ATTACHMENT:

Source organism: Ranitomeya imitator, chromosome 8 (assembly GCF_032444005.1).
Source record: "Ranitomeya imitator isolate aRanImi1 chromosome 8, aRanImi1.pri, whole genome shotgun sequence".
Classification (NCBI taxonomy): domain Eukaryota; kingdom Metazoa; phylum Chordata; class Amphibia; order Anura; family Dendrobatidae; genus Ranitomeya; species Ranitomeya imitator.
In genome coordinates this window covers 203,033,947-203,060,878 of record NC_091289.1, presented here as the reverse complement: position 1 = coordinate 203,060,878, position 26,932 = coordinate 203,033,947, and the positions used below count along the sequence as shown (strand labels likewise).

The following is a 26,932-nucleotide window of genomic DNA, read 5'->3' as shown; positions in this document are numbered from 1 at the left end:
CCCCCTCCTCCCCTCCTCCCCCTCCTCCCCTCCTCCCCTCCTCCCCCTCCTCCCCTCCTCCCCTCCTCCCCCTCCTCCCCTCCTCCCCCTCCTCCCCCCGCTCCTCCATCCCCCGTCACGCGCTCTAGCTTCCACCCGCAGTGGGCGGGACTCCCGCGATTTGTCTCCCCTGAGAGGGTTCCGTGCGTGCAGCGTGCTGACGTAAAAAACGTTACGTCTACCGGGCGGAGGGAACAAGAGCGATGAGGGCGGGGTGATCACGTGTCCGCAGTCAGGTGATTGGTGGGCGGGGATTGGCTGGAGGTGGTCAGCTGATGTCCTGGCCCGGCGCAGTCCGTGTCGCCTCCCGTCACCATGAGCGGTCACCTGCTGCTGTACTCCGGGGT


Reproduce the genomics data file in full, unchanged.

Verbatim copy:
Source organism: Ranitomeya imitator, chromosome 8 (assembly GCF_032444005.1).
Source record: "Ranitomeya imitator isolate aRanImi1 chromosome 8, aRanImi1.pri, whole genome shotgun sequence".
Classification (NCBI taxonomy): domain Eukaryota; kingdom Metazoa; phylum Chordata; class Amphibia; order Anura; family Dendrobatidae; genus Ranitomeya; species Ranitomeya imitator.
In genome coordinates this window covers 203,033,947-203,060,878 of record NC_091289.1, presented here as the reverse complement: position 1 = coordinate 203,060,878, position 26,932 = coordinate 203,033,947, and the positions used below count along the sequence as shown (strand labels likewise).

The following is a 26,932-nucleotide window of genomic DNA, read 5'->3' as shown; positions in this document are numbered from 1 at the left end:
CCCCCTCCTCCCCTCCTCCCCCTCCTCCCCTCCTCCCCTCCTCCCCCTCCTCCCCTCCTCCCCTCCTCCCCCTCCTCCCCTCCTCCCCCTCCTCCCCCCGCTCCTCCATCCCCCGTCACGCGCTCTAGCTTCCACCCGCAGTGGGCGGGACTCCCGCGATTTGTCTCCCCTGAGAGGGTTCCGTGCGTGCAGCGTGCTGACGTAAAAAACGTTACGTCTACCGGGCGGAGGGAACAAGAGCGATGAGGGCGGGGTGATCACGTGTCCGCAGTCAGGTGATTGGTGGGCGGGGATTGGCTGGAGGTGGTCAGCTGATGTCCTGGCCCGGCGCAGTCCGTGTCGCCTCCCGTCACCATGAGCGGTCACCTGCTGCTGTACTCCGGGGT